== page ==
Breaks Interstate Park

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Breaks Interstate Park
Breaks Canyon, May 2003
Map showing the location of Breaks Interstate Park
Map showing the location of Breaks Interstate Park
Location on Kentucky/Virginia border
Location Kentucky and Virginia, United States
Nearest city Elkhorn City, Kentucky
Coordinates 37°17′47″N 82°17′49″W / 37.29639°N 82.29694°W / 37.29639; -82.29694
BREAKS INTERSTATE PARK Latitude and Longitude:

37°17′47″N 82°17′49″W / 37.29639°N 82.29694°W / 37.29639; -82.29694
Area 4,500 acres (1,800 ha)
Established 1954
Visitors 286,401 [1] (in 2014)
Governing body Breaks Interstate Park Compact

Breaks Interstate Park is a bi-state state park located partly in southeastern Kentucky and mostly in southwestern Virginia, in the Jefferson National Forest, at the northeastern terminus of Pine Mountain. Rather than their respective state park systems, it is instead administered by an interstate compact between the states of Virginia [2] and Kentucky. [3] It is one of several interstate parks in the United States, but only one of two operated jointly under a compact rather than as two separate state park units. The Virginia Department of Conservation and Recreation and the Kentucky Department of Parks are still major partner organizations, however.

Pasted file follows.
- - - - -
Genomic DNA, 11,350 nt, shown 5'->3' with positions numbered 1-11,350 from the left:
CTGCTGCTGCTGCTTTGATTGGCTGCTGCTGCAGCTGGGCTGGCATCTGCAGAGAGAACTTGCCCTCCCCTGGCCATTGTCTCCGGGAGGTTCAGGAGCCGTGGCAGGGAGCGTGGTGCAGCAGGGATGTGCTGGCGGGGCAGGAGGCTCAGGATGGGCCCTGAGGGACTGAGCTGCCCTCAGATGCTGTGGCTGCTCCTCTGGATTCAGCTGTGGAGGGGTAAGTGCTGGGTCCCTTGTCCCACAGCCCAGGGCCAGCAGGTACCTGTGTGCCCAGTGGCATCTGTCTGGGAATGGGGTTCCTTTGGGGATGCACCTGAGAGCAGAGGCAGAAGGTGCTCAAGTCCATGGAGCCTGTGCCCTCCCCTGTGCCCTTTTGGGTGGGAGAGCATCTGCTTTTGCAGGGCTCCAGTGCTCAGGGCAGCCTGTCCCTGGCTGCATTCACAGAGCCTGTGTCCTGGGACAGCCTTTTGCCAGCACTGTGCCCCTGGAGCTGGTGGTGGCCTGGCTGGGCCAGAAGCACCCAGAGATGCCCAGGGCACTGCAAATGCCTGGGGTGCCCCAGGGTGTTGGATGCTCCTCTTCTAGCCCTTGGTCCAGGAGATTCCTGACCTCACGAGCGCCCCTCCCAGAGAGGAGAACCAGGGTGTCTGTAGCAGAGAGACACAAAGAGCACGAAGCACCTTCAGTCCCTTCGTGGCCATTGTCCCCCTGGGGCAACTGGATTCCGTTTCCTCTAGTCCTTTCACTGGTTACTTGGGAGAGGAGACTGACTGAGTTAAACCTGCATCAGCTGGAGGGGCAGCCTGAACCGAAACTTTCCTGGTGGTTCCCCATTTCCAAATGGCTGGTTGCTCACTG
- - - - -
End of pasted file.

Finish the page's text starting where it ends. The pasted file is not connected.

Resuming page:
The Breaks is also referred as the " Grand Canyon of the South", through which the Russell Fork river and Clinchfield Railroad (now the CSX Transportation Kingsport Subdivision) run. It is accessed via highway 80 ( Virginia 80 and Kentucky 80), between Haysi, Virginia and Elkhorn City, Kentucky, and passes through the community of Breaks, Virginia east of the park.

American frontiersman Daniel Boone is credited with being the first person of European descent to discover the Breaks, which he first saw in 1767. [4]


Breaks Interstate Park is located about 5 miles (8 km) east of Elkhorn City, Kentucky. The park covers 4,500 acres (1,800 ha). The park's main feature, Breaks Canyon, is five miles long and ranges from 830 to 1,600 feet (250 to 490 m) deep. The canyon was formed by the Russell Fork river through millions of years of erosion. [5]

Activities and amenities

  • Trails: The park has trails for hiking [25 miles (40 km)], mountain biking [12 miles (19 km)], and horseback riding. [6]
  • Water-based: The park has a water park with five waterslides, a current channel, and splash pad for small children, in the summer of 2014 the park also added a regulation sized volleyball court. The park also offers fishing, paddle boating, canoeing, and hydro biking on Laurel Lake, and white-water rafting on the Russell Fork. [6]
  • Rock Climbing: The Breaks offers world-class rock climbing with sandstone similar to the nearby New River Gorge.
  • Accommodations: The park offers a lodge with 82 guest rooms, four cottages near Beaver Pond, five cabins overlooking Laurel Lake, and a 122-site campground and a group camping area with 16 sites. [6]
  • In addition the park has a visitor center with exhibits on the area's historical and natural features, a 6,000-square-foot (560 m2) conference center with restaurant, and an amphitheater. [7]



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